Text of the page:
If you or someone you know struggles with alcohol use, with or without sleeping aids, contact The Recovery Village to speak with a representative who can help get started toward a healthier life free of alcohol and sleep aids.

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Editor – Thomas Christiansen
With over a decade of content experience, Tom produces and edits research articles, news and blog posts produced for Advanced Recovery Systems. Read more
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Medically Reviewed By – Dr. Jessica Pyhtila, PharmD
Dr. Jessica Pyhtila is a Clinical Pharmacy Specialist based in Baltimore, Maryland with practice sites in inpatient palliative care and outpatient primary care at the Department of Veteran Affairs. Read more

Arnedt JT., Conroy DA., Brower KJ. “Treatment Options for Sleep Disturbances[…]ing Alcohol Recovery.” Journal of Addictive Diseases, 2007. Accessed June 1, 2019.

National Institute on Drug Abuse. “Prescription CNS Depressants.” March 2018. Accessed June 1, 2019.

National Institute on Alcohol Abuse and Alcoholism. “Alcohol Alert: Alcohol and Sleep.” July 1998. Accessed June 1, 2019.

Roehrs R., Roth T. “Sleep, Sleepiness, and Alcohol Use.” National Institute on Alcohol Abuse and Alcoholism. Accessed June 1, 2019.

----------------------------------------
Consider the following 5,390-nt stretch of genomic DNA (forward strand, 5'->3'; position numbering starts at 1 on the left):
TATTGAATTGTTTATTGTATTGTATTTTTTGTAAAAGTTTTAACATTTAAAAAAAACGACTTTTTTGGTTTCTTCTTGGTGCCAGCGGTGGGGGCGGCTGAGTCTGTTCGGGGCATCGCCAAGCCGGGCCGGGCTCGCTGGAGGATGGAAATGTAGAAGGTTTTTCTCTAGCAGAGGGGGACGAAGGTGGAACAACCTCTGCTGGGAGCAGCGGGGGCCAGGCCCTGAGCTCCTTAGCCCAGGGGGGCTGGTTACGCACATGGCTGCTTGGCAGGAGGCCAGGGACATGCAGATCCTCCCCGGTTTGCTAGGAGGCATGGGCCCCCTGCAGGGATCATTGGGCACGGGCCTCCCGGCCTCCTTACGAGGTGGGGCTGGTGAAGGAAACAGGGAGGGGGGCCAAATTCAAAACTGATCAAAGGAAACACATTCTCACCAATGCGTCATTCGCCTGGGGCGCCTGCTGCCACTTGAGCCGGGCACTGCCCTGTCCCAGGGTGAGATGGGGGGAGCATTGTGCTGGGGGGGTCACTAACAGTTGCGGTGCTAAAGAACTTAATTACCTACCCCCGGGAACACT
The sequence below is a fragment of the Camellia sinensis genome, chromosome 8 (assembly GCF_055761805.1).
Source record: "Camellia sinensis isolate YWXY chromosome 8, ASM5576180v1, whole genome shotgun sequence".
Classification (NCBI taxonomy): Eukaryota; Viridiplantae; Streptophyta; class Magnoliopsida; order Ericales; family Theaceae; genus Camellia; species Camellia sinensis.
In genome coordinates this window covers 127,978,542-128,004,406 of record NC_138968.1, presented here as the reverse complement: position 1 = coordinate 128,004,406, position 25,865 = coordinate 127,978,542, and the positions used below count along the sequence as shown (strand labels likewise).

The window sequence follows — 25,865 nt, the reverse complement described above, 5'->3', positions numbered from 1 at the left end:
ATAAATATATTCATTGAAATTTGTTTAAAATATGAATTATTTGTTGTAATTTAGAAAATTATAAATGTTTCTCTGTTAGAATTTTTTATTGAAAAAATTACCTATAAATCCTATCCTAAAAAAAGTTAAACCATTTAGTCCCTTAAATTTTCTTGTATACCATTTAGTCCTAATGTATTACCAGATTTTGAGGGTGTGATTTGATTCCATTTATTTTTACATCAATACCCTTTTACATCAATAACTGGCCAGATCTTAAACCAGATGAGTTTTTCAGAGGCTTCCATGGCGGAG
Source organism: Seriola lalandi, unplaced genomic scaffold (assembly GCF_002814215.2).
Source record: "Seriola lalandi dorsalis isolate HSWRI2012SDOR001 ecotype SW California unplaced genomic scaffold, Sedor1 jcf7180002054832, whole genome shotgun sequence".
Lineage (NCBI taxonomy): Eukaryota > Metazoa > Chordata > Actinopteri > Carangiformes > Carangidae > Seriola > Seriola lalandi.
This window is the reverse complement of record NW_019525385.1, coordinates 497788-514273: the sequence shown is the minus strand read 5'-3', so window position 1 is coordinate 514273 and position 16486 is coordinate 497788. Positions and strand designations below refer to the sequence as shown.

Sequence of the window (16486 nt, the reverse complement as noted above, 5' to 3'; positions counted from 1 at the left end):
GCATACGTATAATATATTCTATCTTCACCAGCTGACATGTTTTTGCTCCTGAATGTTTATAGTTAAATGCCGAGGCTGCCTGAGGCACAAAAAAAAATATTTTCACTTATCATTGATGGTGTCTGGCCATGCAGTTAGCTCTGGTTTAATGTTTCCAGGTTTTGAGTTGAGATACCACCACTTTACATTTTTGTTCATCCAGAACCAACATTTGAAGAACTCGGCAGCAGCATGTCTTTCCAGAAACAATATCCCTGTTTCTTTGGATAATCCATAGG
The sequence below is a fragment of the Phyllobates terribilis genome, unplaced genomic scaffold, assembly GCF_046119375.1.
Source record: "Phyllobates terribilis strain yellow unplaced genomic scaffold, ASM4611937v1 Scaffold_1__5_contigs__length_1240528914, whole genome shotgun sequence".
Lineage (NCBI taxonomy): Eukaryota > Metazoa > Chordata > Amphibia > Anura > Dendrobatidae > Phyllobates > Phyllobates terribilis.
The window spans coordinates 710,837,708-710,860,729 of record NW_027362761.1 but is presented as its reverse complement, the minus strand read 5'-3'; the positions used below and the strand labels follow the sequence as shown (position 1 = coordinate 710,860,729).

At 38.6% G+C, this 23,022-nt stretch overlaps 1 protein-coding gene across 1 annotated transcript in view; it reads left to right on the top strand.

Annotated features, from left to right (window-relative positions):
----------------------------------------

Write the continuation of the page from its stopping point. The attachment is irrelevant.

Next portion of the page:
Federal Transit Authority. “FTA Drug and Alcohol Regulation Updates.” 2005. Accessed June 1, 2019.

ZzzQuil. “Medicinal Sleep Aids“>Medicinal Sleep Aids.” Accessed February 22, 2022.

Drugs.com. “Diphenhydramine“>Diphenhydramine.” Accessed February 22, 2022.

Drugs.com. “Doxylamine“>Doxylamine.” Accessed February 22, 2022.

Medical Disclaimer

The Recovery Village aims to improve the quality of life for people struggling with substance use or mental health disorder with fact-based content about the nature of behavioral health conditions, treatment options and their related outcomes. We publish material that is researched, cited, edited and reviewed by licensed medical professionals. The information we provide is not intended to be a substitute for professional medical advice, diagnosis or treatment. It should not be used in place of the advice of your physician or other qualified healthcare providers.